Axe, on the other hand, takes the low road - in all ways. They are not advertising to men in stable relationships. Just men who want to get laid to the first thing that lays down.

But sales could be down for all kinds of complicated reasons that have nothing to do with the quality of the creative. And the sheer numbers simply don't show it. The ads may be running at the wrong time (by the way, the ad did not appear during the official Super Bowl - something that the linked article is factually incorrect about) and during the wrong shows, the cost of the product may be too high, it might be hard to find in the store (literally on the shelf or in a location), people might not like the product. Or, perhaps, sales have been declining for a long time and now they're just declining less (this was the story with Got Milk?)

Unfortunately, if it's understood, rightly or wrongly, that it's the creative that isn't selling, get ready for a lot of directly misogynistic ads that tell boys and immature men that if they just slap this slop on they'll get blow jobs from bimbos who become mindless at the slightest whiff of their body wash.

Josh James

I'll be honest, I recently bought Old Spice deoderant specifically because of the commercials ... not because I think Old Spice is better / worse than anything else, but I got it primarily because the commercials were so good, I wanted to reward the maker for them.

Other than that, I rarely think about bathroom stuff ... I don't buy my shampoo, I don't buy my soap ... my wife buys it, and the one time I bought Axe (it may have been another brand like Axe but not Axe) my wife hated it and made me throw it out (she thought the smell was terrible) ... so she really is in charge of bathroom stuff, and I mainly don't want my pits to stink ... as long as it works, I'll use it.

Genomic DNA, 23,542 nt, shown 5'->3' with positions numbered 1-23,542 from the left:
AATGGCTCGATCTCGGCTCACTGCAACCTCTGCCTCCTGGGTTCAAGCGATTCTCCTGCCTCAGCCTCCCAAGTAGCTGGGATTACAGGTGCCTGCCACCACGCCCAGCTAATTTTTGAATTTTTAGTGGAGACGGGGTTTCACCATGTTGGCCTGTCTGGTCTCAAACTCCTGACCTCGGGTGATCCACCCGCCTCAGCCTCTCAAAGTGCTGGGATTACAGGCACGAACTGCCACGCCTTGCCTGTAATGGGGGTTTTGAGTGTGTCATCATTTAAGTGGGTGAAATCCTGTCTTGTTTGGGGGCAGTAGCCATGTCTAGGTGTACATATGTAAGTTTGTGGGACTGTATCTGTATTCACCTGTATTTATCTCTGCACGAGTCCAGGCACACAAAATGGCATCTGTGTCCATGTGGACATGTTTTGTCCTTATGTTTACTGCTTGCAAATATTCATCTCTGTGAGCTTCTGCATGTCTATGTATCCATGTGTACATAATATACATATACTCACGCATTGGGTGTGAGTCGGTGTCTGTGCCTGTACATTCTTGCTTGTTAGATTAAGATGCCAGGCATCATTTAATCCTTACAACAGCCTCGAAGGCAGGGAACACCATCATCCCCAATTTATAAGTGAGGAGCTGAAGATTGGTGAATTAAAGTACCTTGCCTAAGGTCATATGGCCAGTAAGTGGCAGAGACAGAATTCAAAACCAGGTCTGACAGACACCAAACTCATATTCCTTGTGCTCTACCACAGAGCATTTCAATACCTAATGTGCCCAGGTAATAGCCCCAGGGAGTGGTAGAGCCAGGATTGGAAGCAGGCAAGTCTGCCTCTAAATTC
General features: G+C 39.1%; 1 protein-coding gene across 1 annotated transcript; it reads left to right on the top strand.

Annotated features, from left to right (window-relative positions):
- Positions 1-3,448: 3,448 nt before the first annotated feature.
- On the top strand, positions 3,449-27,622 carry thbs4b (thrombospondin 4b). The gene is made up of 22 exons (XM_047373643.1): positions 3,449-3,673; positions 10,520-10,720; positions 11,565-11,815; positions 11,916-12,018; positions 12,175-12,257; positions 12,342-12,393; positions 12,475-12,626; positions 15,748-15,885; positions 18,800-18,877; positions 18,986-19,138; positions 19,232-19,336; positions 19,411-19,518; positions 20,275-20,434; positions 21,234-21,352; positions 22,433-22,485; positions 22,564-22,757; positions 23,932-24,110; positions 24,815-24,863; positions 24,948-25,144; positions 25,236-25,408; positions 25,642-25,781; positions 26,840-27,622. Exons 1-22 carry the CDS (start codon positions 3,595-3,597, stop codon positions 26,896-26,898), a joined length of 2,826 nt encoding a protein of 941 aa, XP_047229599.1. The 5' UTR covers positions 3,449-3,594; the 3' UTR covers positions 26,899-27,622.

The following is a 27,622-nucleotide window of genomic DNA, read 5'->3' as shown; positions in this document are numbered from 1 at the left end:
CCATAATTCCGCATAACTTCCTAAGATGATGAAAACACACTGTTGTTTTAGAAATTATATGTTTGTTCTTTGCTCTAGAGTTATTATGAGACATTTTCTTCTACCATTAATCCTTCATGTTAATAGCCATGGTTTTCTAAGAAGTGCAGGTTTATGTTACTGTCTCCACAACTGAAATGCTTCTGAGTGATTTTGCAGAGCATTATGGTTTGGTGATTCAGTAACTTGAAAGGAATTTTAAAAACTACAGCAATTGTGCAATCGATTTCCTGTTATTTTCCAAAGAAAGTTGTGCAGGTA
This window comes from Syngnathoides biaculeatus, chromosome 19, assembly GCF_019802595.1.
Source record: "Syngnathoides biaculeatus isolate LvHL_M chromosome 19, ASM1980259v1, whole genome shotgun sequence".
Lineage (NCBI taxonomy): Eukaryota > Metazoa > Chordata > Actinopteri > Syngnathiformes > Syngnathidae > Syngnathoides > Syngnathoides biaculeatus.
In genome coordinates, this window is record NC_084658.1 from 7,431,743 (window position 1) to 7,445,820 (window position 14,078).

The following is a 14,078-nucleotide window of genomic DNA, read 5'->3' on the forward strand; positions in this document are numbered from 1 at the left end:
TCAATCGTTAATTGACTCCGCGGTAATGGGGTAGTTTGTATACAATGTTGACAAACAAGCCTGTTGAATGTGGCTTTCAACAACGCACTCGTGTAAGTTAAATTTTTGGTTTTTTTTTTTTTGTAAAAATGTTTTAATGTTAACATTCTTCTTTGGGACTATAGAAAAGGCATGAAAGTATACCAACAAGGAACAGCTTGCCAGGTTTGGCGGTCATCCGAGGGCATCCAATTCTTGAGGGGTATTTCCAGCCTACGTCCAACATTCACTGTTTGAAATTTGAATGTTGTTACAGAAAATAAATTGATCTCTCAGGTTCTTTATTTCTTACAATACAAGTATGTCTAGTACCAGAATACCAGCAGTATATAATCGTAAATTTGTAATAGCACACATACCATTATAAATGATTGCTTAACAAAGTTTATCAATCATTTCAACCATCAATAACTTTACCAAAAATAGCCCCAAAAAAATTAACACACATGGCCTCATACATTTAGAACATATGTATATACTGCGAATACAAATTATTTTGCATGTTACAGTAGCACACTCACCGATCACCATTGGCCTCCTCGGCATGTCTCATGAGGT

Basically it's one of those things (like dishsoap, laundry detergent, shaving cream) I don't really want to think about in terms of brand, I'll get whatever is a bargain and simple when I need it.

My wife, on the other hand, has very specific qualifications on items such as those.

BTW, I bought the Old Spice underarm, and my wife goes, "because of the commercial, right?"

And I said, "Right!"

Art Hennessey

Although, just to keep things in perspective, try to find out where those figures that keeps being cited is coming from. No links anywhere in any of these posts all over the web.

I tried to find the info from Brandweek that keeps being mentioned, but I could only find a link to this guy's blog, where he is looking for the same thing. Maybe it is out there somewhere, but I couldn't find it.

In fact, this article in PR Week from yesterday is citing info from P&G that claims 107% increase in Old Spice Body Wash sales from last month. Which would seem to show that the viral ad worked gangbusters.(Once again, though, there is no link to that info, either.)

Got Milk?

I'd be suspect of any numbers that say it's not working, particularly if P&G is still running it. They're not the types to throw money away.

Also, GOT MILK was hugely successful in California where it first broke. The watered down versions of it with Celebrities were not as successful (creatively, they're really pretty bad - an attempt by a NY ad agency to appropriate the work of GSP in SF).


malachy walsh

I have insomnia tonight. Just a quick note. Forbes reports an increase in sales, not a decrease.


PLUS: http://www.prweekus.com/old-spice-goes-beyond-hot-man-in-towel-approach-to-boost-sales/article/175111/

Interestingly, many of the commenters on the Brandweek article pick apart the article's findings with some reasonable questions the sales figures provided by the writer.